ad- Automatic Differentiation

PortabilityGHC only
Safe HaskellNone



Dense Forward AD. Useful when the result involves the majority of the input elements. Do not use for hessian and beyond, since they only contain a small number of unique nth derivatives -- (n + k - 1) choose k for functions of k inputs rather than the k^n that would be generated by using Dense, not to mention the redundant intermediate derivatives that would be calculated over and over during that process!

Assumes all instances of f have the same number of elements.

NB: We don't need the full power of Traversable here, we could get by with a notion of zippable that can plug in 0's for the missing entries. This might allow for gradients where f has exponentials like ((->) a)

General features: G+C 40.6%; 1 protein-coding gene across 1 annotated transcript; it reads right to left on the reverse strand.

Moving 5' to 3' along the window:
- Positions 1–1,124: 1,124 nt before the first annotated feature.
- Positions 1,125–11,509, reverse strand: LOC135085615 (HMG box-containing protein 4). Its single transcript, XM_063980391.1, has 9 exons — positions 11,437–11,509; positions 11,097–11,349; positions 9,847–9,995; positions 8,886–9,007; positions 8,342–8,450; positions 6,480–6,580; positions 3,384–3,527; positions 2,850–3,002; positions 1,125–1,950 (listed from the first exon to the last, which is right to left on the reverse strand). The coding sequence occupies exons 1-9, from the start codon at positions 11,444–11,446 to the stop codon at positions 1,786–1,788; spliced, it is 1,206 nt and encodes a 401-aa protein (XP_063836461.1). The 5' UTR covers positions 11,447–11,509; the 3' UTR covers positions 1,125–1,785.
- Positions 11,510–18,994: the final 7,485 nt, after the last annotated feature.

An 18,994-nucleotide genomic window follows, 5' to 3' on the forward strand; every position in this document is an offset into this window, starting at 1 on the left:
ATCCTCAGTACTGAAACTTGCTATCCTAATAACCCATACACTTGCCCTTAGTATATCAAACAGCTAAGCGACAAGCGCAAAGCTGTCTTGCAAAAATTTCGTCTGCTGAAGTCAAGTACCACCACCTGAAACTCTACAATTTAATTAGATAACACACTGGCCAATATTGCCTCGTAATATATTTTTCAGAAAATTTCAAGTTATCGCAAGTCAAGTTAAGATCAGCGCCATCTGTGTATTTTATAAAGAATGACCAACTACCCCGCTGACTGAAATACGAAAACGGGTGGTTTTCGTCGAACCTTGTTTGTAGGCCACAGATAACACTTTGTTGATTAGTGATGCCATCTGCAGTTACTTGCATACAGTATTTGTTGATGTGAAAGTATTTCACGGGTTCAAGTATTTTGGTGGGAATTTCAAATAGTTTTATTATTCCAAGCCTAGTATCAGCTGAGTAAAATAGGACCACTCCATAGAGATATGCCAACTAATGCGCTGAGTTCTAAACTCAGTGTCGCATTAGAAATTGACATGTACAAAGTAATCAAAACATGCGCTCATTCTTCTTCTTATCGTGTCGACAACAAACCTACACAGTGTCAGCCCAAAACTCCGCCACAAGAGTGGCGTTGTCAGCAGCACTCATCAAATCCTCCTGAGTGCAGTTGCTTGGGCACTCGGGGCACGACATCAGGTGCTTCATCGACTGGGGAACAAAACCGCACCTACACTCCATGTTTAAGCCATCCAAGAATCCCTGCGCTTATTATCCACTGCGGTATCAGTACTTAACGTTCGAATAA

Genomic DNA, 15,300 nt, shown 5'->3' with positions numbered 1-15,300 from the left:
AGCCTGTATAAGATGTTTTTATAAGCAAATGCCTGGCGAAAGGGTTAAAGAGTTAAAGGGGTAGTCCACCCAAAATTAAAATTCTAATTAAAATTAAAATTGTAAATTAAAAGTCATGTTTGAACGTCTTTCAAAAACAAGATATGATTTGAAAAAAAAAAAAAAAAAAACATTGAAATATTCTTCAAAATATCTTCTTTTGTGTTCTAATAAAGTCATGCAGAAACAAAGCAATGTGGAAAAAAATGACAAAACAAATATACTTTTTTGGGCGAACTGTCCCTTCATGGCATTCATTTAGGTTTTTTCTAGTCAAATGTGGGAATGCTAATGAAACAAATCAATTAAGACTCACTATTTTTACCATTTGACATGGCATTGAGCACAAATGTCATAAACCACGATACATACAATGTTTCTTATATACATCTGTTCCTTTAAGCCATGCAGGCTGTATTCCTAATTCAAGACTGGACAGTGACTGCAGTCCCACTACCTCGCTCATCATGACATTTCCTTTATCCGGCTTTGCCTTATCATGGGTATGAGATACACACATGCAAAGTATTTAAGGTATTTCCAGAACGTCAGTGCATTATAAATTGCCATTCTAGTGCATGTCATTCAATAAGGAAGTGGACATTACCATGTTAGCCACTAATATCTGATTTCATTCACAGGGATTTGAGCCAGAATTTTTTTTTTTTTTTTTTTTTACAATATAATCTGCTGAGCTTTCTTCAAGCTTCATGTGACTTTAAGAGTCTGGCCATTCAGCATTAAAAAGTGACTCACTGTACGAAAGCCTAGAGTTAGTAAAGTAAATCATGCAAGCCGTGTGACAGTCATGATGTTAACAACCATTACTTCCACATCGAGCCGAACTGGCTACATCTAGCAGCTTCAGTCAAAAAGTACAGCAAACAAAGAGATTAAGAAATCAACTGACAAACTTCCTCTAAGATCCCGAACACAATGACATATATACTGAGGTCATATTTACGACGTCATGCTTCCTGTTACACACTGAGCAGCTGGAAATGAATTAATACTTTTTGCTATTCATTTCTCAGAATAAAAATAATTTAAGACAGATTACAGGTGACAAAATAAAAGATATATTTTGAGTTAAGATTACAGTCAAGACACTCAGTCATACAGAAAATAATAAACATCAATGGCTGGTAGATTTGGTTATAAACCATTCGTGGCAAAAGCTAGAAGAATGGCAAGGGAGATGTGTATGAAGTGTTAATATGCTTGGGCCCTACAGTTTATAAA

data Dense f a s Source


Lift !a 
Dense !a (f a) 


(Traversable f, Num a, Bounded a) => Bounded (Dense f a s) 
(Traversable f, Num a, Enum a) => Enum (Dense f a s) 
(Traversable f, Num a, Eq a) => Eq (Dense f a s) 
(Traversable f, Floating a) => Floating (Dense f a s) 
(Traversable f, Fractional a) => Fractional (Dense f a s) 
(Traversable f, Num a) => Num (Dense f a s) 
(Traversable f, Num a, Ord a) => Ord (Dense f a s) 
(Traversable f, Real a) => Real (Dense f a s) 
(Traversable f, RealFloat a) => RealFloat (Dense f a s) 
(Traversable f, RealFrac a) => RealFrac (Dense f a s) 
Show a => Show (Dense f a s) 
(Traversable f, Erf a) => Erf (Dense f a s) 
(Traversable f, InvErf a) => InvErf (Dense f a s) 
(Num a, Traversable f) => Mode (Dense f a s) 
(Traversable f, Num a) => Jacobian (Dense f a s) 

ds :: f a -> Dense f a s -> f aSource

ds' :: Num a => f a -> Dense f a s -> (a, f a)Source

vars :: (Traversable f, Num a) => f a -> f (Dense f a s)Source

apply :: (Traversable f, Num a) => (f (Dense f a s) -> b) -> f a -> bSource